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Wednesday, December 24, 2014

Ghadaghadiya Tarkari ( An authentic Odia Recipe for Samba Dashami )

'Samba Dashami' evokes images of women getting up early to take a bath before at the crack of dawn. The kitchens come alive with the clanging of utensils and the heavenly aromas drifting out of them. The rising sun rise is greeted with a cacophony of sounds like the blowing of the conch shells (sankha), the 'hulu-huli' ( a kind of sound uttered by mouth) and the ringing of bells. This ritual is observed for the good health and long life of the children and the mother usually offers a particular dish (year after year) to the Sun God for each one of brood. Usually various kinds of Pitha or sweets are offered along with the Ghadaghadiya tarkari. Another variety of prasad is offered to the Sun God during the noon. The final prasad is offered to Lord Yama in a ritual known as the 'Mahakala Puja'. This pooja is done at night and 'Budha Chakuli' is offered to the God.

The story of Samba Dashami is attributed to Samba, the son of Lord Krishna. It is said that Samba who was  afflicted with leprosy had prayed to the Sun God for 12 long years and finally he was cured. The temple dedicated to the Sun God still stands on the Chandrabhaga beach (near Konark temple). Devotees throng this place on the day of Samba Dashami.

Since it is offered to the God, 'Ghadaghadiya Tarkari' does not contain any onion or garlic. The vegetables which go into it are supposed to benefit those suffering from cold and cough, both of which are common ailments during the winter months. Samba Dashami is celebrated on the 10th day of the Shukla Pakhya (waxing moon) during the Odia month of Pausa. This year it falls on 31st December.

Read on  -

Preparation Time - 20 mins (plus extra time required to chop all the vegetables)

Ingredients -

  • 1 cup mati alu /yam (cubed)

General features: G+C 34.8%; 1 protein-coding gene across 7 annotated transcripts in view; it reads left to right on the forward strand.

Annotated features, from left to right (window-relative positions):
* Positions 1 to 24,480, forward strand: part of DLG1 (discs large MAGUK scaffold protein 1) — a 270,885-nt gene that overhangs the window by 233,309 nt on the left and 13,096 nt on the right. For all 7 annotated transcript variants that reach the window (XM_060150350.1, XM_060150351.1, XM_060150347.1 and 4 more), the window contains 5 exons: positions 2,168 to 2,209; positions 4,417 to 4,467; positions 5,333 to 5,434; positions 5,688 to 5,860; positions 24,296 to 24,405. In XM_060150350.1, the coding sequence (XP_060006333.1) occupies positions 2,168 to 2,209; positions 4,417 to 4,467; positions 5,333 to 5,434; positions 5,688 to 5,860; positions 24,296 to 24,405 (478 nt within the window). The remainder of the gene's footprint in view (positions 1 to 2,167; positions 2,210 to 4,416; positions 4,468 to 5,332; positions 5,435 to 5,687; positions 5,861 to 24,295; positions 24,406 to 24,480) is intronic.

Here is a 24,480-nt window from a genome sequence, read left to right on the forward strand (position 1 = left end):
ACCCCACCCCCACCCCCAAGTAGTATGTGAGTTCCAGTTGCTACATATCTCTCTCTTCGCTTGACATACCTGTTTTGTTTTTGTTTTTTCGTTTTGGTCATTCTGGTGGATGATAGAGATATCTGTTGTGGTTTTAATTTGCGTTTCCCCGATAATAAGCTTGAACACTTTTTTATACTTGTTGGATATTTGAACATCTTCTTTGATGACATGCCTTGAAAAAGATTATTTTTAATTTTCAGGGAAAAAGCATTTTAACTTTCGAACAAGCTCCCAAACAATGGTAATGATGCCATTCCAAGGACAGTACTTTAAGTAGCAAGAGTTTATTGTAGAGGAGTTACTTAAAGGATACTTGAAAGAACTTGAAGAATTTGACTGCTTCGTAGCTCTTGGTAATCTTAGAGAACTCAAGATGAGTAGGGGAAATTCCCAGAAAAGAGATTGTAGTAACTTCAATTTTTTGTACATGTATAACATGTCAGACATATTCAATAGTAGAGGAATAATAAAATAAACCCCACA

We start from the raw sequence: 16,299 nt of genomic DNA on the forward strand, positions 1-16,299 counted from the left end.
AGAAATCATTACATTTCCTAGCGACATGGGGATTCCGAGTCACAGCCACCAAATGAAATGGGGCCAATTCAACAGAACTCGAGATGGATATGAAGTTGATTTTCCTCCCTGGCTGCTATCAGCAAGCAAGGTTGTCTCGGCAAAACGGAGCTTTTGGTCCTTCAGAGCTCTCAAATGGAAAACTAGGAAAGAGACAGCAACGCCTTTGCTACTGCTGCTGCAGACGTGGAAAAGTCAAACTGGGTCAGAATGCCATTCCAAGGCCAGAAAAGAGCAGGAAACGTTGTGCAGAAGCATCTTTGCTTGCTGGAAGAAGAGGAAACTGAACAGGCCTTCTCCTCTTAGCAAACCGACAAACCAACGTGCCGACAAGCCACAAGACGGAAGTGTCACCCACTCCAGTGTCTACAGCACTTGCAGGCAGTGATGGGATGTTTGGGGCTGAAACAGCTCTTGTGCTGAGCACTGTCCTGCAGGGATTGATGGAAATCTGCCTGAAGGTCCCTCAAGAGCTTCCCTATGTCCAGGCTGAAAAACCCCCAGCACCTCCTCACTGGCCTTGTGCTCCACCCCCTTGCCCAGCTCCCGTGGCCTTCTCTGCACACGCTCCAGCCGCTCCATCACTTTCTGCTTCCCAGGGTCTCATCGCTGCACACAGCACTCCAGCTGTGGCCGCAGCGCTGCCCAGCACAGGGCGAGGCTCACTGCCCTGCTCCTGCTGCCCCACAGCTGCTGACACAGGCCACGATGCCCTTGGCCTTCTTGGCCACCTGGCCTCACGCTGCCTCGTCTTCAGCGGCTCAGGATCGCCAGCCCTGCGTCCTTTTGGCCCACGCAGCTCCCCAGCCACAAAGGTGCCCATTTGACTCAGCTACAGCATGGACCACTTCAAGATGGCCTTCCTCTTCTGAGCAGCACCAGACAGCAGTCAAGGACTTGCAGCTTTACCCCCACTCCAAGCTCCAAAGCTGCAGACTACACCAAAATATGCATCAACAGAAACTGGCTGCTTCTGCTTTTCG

• 1 cup kakharu/pumpkin (cubed)
  • 1/2 cup amrutabhanda/raw papaya (cubed)
  • 1/2 cup shakarkand/sweet potato (cubed)
  • 1/2 cup saru/taro (cubed)
  • 1/2 cup alu/potato (cubed)
  • 1/2 cup mula/radish (cubed)
  • 1/2 cup baigana/eggplant (cubed)
  • 1/2 cup kancha kadali/raw banana (cubed)
  • 1 cup simba/broad beans (inch long pieces)
  • 1 cup jhudunga/yard long beans (inch long pieces)
  • 2-3 medium sized tomatoes (halved)
  • 1/2 cup gajar/carrot (cubed) (optional)
  • 1/2 cup potola/pointed gourd (cubed) (optional)
  • 1/2 cup janhi/ridge gourd(cubed) (optional)
  • 1 cup boiled lentils ( mix of bengal gram, kabuli chana, whole green moong, yellow peas) (optional)
  • 1/2 cup green peas (optional)
  • 1 cup fried badi
  • 2-3 dry red chilis
  • 1-2 tsp cumin seeds
  • 1 tsp roasted cumin-chili powder
  • 2 tsp oil
  • 1 tsp ghee
  • 1/3 tsp kala luna/black salt
  • 1/2 tsp turmeric powder
  • salt to taste
  • fistful of coriander leaves

Preparation - Wash and clean all the vegetables. Some of them like raw banana, eggplant have a tendency to blacken if left in the open for too long. So, immerse them in a bowl of water to which a little turmeric has been added.

Cooking - Heat the oil in a large wok/degchi. Add the broken red chilis and cumin seeds to it. Once it gets spluttering, add vegetables like yam, potato, sweet potato, raw banana, pumpkin, carrot and papaya. Saute for a few minutes before adding 2 cup boiling water, salt and turmeric. Cover with a heavy lid and allow to boil for 3-4 mins

Add the remaining vegetables along with the lentils and let it boil for another 5-6 mins or till the veggies are cooked.

Finally add the roasted cumin-chili powder and coriander leaves just before removing from the flame.

Add the black salt and badi when serving.

This curry is usually served piping hot and tastes good with parathas.

Note - If making this curry on a regular day, one can add some fried onions, GG paste and freshly grated coconut to it.


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